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Sony's Fergal Gara on PS Vita launch: 'We're seeing encouraging signs'

SCE UK's managing director on early sales, price cuts and future plans

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So presumably a big programme of PS Vita game releases is now the top priority for the rest of the year?

Absolutely. There are a lot of big-name PS Vita titles already announced or on the schedule - the likes of Resistance: Burning Skies and LittleBigPlanet, and massive third-party franchises that are coming to PlayStation Vita later in the year, such as FIFA 13, Call of Duty and Assassin's Creed. And those are just the ones we can talk about.

The PS Vita had a massive marketing budget - is that more or less spent now, or will it be sustained throughout the year?


We kicked off the TV campaign only five days prior to launch, so it was pretty tight and a pretty big bang. It's not only about broadcast TV of course - there's a media campaign. And let's remember where the majority of our audience live - they spend a big part of their lives online, so capitalising on what we do through online media and online promotion has been a very important part of the plan.

But we have plenty more budget to go, and conveniently for Sony, we're moving into the new financial year at the end of March, so we will be backing PS Vita significantly in the next financial year as well.

And presumably PS3 owners will have plenty of PS Vita marketing heading their way?

They will. We haven't said very much at all about how the best accessory for the PS3 is the PS Vita, and vice-versa, but there's more to come and we expect that to build. We wanted to keep the message simple at the start, which is: this is the best version of console gaming you can ever take on the move with you.

I know it's partly up to the retailers, but can we expect to see different bundles with games, memory cards and accessories emerging?

No plans as yet - we're open-minded as to how the rest of the year plays out, and we see it as a long game. Today is very important but the rest of the year is at least as important, so we need to keep an open mind as to how consumers react. What we're seeing this week is retailers creating soft bundles as we call them, representing what they think are the most potent packages, and as ever, they've done a very competitive and compelling job.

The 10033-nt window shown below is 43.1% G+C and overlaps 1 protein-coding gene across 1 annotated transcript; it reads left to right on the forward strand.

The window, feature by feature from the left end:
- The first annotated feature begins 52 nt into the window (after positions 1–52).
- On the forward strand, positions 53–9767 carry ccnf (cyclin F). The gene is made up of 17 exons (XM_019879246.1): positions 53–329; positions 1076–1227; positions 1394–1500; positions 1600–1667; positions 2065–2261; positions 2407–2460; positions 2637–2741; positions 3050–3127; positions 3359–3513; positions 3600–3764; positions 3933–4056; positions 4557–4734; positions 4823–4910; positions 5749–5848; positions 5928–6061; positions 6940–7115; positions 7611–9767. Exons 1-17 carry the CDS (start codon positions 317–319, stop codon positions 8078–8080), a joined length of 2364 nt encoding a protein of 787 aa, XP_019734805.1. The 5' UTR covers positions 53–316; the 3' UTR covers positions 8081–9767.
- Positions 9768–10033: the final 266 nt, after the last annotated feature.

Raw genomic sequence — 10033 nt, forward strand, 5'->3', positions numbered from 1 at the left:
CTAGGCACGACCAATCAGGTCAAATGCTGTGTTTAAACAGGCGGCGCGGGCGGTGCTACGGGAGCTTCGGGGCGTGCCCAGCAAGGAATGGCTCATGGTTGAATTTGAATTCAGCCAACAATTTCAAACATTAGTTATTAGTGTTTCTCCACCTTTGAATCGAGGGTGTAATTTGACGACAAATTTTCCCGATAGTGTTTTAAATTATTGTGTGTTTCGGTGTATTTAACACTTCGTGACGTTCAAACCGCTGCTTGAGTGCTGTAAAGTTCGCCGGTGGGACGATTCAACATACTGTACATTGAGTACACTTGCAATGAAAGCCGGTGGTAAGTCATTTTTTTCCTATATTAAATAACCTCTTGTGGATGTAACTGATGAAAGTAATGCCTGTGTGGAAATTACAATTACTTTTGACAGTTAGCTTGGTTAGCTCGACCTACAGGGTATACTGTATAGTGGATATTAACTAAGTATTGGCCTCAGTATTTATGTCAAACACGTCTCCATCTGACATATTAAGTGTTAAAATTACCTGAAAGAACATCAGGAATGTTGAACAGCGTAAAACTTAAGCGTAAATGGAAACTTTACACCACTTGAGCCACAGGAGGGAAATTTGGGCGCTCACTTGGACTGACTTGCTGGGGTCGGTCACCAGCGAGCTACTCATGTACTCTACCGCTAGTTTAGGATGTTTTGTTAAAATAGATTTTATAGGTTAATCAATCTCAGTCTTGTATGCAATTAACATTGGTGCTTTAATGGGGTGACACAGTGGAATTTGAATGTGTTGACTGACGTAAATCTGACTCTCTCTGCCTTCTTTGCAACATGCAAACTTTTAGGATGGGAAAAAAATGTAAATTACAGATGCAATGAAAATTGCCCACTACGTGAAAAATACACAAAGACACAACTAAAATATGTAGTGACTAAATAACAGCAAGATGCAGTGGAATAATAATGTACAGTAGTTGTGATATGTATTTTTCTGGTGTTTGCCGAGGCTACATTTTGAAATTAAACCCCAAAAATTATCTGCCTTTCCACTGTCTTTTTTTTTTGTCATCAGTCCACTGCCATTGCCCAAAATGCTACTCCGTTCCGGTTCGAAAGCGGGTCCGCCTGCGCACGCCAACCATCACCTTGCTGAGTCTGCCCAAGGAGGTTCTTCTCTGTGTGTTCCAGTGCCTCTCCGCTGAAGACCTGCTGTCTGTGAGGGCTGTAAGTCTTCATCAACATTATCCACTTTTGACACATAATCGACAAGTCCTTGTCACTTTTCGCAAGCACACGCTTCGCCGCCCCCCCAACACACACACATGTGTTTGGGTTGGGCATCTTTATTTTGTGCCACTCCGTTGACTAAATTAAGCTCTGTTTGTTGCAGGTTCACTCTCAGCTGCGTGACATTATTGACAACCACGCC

When will we hear the first sales figures?

We'll probably take a European view and decide when it's appropriate to release figures.

Presumably, you're expecting the UK to be the biggest market in Europe?

There are a lot of reasons to think that will be the case, but the interesting scenario for me is that PSP performed solidly across the continent for much longer than the UK. I don't whether that's a good thing or a bad thing. I suppose there's a PlayStation heritage which held on that much longer, or maybe there's the potential for market confusion there. But yes, historically, it's true to say that UK consumers have been a bit more hungry for new technology. I just read some reports from the European territories, and it at least sounds like the buzz and excitement matches the UK.


Tell us about yourself - your recent background before joining Sony was more in retail, wasn't it?

I've been involved in entertainment from different angles right from school. I graduated as an electronics engineer and joined the BBC's graduate scheme. It was the option to be involved in entertainment output and use the skills I had that attracted me to that. I spent five years there and went off and studied for an MBA, and then I pondered what I wanted to do next. Again, I was led back to entertainment, in the music industry. I still almost eight years within EMI, where I spent a long time initially working on opening up new retail channels - the supermarket sector was tiny at the time.

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